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How Rihanna is Redefining Feminism in Her Own Way

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I woke up this morning to, yet, another risqué photo of Rihanna, this time for Lui magazine. Every time a new photo of my favorite Bajan bombshell, baring all, goes viral I literally receive a wave of phone calls and text messages. From “What are your thoughts?” to “OMG her ass is out” or my least favorite “Bey would never do that.” Before the flood of comments hit my inbox, I decided to share my thoughts publicly.

Let’s be clear Beyoncé and Rihanna are two very different women. It's like comparing MLK to Malcom X or Biggie to Pac. Each individual is different and crusade for a cause differently. Whereas Martin preferred peaceful and nonviolent protests, Malcom was a “by any means necessary” type of guy. Pac was more poetic, while Biggie was a witty lyricist. Nonetheless, all are equally talented and contributed so much to the world.

Though Rihanna may not have openly stated she is a feminist, like Bey has; it’s quite obvious that she is. The definition of feminism is the advocacy of women's rights on the grounds of political, social and economic equality to men. What they left out, but I’m sure is implied, is the advocacy of sexual freedom. Rihanna embodies that in more ways than one. She is outspoken, raw, vulgar, uninhibited, confident in her own skin and gives little to no phucks. The self-proclaimed bad gyal makes it clears she is unapologetic about how she chooses to live her life.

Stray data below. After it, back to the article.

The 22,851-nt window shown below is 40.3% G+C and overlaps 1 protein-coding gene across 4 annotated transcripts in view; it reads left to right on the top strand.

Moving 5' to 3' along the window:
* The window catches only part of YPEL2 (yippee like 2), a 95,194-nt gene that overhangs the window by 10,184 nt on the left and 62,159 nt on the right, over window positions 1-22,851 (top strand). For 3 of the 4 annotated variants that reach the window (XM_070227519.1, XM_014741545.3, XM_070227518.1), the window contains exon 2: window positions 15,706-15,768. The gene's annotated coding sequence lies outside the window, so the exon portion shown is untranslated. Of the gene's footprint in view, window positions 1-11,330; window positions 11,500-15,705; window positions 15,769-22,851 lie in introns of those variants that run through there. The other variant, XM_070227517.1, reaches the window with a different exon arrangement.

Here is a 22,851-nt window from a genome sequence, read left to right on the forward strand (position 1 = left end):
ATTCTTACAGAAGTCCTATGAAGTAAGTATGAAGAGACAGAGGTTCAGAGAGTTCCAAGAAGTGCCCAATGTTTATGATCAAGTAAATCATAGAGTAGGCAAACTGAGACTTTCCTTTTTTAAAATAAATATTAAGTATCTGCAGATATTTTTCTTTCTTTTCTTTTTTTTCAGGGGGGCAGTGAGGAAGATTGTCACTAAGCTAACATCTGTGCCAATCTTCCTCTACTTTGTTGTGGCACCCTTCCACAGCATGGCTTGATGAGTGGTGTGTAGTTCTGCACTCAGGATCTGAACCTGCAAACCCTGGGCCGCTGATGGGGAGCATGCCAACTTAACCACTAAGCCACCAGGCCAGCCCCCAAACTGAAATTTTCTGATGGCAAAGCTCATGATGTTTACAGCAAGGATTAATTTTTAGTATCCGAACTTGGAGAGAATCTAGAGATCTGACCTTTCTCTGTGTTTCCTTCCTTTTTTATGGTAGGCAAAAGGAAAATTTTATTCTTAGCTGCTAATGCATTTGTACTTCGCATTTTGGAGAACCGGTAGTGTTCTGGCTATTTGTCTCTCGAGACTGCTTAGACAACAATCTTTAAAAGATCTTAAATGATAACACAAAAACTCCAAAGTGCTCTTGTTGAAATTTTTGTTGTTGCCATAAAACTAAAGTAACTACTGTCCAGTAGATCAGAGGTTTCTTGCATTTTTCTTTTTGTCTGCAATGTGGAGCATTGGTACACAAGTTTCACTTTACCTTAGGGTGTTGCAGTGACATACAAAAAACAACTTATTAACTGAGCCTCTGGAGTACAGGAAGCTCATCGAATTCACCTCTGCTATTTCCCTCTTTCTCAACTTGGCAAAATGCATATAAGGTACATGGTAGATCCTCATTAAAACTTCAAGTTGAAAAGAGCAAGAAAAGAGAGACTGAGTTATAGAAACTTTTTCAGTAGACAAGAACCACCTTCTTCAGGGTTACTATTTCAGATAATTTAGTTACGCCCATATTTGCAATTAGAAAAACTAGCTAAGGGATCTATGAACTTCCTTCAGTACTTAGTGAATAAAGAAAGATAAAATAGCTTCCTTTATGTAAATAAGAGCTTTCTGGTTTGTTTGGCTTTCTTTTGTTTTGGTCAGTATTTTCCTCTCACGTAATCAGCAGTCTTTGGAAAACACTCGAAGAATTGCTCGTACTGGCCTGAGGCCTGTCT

Rihanna graces the cover of Lui, a French magazine.

Rihanna graces the cover of Lui, a French magazine.

Yet, I continue to hear it all. Ri is hoe, she has no standards and the list goes on. The reason why so many women, and men, choose to defame the 26-year-old is because of what society has condition us to believe. According to the unrealistic standards set for women, we are to be seen and not heard. We’re inferior to men. We’re to have little to no sex partners. Hell, at one point, it was even believed sex was only to be enjoyed by men. By adhering to these stupid decrees we’re only increasing the double standards felt by women throughout the country.

As women, we fight for equality every day: at the workplace, at home, at school, etc. Why make it difficult by insulting a woman’s decision to go nude? It’s evident I’m one of those women who is comfortable baring it all, having discussions about sex and I’m not afraid to speak my mind—all reasons why I admire Rihanna. If that’s not your cup of tea, cool.

I’ll leave you all to marinate on this, “We teach girls that they cannot be sexual beings in the way that boys are.”- Chimamanda Adichie.

Ladies, wouldn't you want your daughter (or future daughter) to be a free, sexual being? Wouldn't you want her to be confident in her own skin?

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